Recombinant FVIIa (rFVIIa) has been developed as a hemostatic drug for the treatment of hemophilia patients with inhibitors.37 It is used in these patients in acute settings to ensure hemostasis during major surgery and to stop serious bleeds. rFVIIa has also been used in secondary prophylaxis for patients with severe hemophilia. Daily treatment of patients with rFVIIa during a 3-mo observation period reduced the number of hemorrhagic episodes.38 Given the short half-life (approximately 2 h) of rFVIIa, it seems surprising that a daily dose of rFVIIa was able to maintain hemostasis. One possibility is that rFVIIa may diffuse out of the vasculature and bind to extravascular TF where it would increase the amount of the TF:FVIIa complex and thus increase thrombin generation. This idea is consistent with the observation that endogenous FVII binds to extravascular TF. Regardless of the mechanism, these clinical results indicate that supplementation of the extrinsic pathway with recombinant FVIIa can restore hemostasis in individuals with defects in the intrinsic pathway.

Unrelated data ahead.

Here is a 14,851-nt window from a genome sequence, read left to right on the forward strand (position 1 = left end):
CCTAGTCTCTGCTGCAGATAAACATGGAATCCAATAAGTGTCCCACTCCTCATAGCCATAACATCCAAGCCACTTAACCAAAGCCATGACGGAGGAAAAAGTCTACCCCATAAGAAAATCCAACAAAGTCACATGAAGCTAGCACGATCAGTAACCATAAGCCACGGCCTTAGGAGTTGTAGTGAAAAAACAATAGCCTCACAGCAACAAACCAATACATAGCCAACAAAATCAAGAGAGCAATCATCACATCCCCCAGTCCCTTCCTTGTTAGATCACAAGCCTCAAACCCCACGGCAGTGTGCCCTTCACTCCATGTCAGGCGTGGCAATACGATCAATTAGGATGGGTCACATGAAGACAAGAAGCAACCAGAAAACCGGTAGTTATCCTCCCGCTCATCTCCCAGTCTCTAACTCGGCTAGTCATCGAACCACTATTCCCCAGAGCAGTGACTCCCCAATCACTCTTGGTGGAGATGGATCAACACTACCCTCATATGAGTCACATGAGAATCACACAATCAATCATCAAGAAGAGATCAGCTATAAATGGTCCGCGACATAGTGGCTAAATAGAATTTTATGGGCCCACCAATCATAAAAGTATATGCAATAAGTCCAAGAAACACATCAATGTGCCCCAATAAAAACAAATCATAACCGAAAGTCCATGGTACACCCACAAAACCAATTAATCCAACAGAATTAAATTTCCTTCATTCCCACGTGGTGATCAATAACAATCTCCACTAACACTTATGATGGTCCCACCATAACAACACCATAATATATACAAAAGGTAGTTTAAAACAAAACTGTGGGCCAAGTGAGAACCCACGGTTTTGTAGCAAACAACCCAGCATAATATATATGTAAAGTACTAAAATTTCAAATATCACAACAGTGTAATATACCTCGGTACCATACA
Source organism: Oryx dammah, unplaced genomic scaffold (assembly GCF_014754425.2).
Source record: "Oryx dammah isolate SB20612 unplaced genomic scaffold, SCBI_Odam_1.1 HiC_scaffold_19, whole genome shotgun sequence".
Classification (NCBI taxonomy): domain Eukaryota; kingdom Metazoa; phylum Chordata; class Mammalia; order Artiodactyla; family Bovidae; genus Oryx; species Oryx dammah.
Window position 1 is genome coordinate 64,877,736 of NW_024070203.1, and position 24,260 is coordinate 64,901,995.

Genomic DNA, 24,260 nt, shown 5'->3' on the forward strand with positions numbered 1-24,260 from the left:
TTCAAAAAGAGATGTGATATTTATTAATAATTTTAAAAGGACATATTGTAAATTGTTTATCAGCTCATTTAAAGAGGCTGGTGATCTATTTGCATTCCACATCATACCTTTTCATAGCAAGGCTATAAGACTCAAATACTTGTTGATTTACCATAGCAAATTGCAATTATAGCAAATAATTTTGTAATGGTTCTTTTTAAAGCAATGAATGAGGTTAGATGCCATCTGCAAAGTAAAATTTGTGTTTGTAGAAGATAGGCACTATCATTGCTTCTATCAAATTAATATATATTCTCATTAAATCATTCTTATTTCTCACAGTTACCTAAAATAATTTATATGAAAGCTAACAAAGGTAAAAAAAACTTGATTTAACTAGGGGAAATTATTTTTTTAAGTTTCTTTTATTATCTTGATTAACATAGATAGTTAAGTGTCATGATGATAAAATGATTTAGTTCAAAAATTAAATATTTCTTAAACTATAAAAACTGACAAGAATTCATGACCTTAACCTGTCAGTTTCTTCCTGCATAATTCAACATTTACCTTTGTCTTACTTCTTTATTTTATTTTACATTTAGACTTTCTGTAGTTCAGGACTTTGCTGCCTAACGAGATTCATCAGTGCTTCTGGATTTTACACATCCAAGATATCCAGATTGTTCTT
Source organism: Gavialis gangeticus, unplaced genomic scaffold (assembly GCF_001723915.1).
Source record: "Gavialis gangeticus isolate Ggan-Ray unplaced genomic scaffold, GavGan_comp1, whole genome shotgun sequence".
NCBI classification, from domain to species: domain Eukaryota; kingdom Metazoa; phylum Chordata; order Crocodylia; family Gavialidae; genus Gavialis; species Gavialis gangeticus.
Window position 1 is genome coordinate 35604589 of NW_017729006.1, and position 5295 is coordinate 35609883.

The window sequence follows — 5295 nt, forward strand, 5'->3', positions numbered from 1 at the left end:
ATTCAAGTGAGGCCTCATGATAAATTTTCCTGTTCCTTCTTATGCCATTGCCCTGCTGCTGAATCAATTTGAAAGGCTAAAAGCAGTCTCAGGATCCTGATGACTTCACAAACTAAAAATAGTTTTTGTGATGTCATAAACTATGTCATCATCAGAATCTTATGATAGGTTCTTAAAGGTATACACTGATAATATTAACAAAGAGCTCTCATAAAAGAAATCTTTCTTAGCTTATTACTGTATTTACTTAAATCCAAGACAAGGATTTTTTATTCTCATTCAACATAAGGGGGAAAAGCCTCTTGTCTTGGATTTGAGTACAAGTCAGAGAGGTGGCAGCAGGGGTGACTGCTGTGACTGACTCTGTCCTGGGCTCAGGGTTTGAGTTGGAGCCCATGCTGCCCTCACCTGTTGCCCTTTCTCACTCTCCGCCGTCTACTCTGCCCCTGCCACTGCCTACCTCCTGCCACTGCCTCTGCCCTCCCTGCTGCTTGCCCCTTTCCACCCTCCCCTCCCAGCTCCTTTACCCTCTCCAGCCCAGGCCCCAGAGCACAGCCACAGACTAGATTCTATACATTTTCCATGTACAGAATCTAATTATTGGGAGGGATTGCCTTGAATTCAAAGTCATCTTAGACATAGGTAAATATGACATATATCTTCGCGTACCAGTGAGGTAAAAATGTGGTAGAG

rFVIIa has also been used “off-label” to treat bleeding in patients with platelet defects and in normal individuals with uncontrolled bleeding because of surgery, trauma, or child birth. A summary of many studies indicated that the thrombotic complications associated with the use of rFVIIa are in the range of 1%–2%, suggesting that it was a safe drug39,40 These results led to the suggestion that rVIIa could be used as a general hemostatic drug to treat a range of bleeding problems.39,41 However, other investigators do not support this conclusion and recommend randomized clinical trials to assess the efficacy and safety of FVIIa in patients without hemophilia.42,43 Recently, the efficacy and safety of rFVIIa was assessed in patients with acute intracerebral hemorrhage.44 Unfortunately, despite a reduction in bleeding the low (20 µg/kg) and high (80 µg/kg) doses of rFVIIa did not improve clinical outcome. Moreover, the thromboembolic adverse events in arteries for the high-dose patients were more than double the placebo group (9% vs 4%). In a mouse model, overexpression of FVIIa led to thrombosis and premature death of the mice.45 Interestingly, thrombosis was most common in the heart and lung, which are sites of high TF expression. These results suggest that further studies are required to understand the causes of the thromboembolic events associated with the administration of rFVIIa.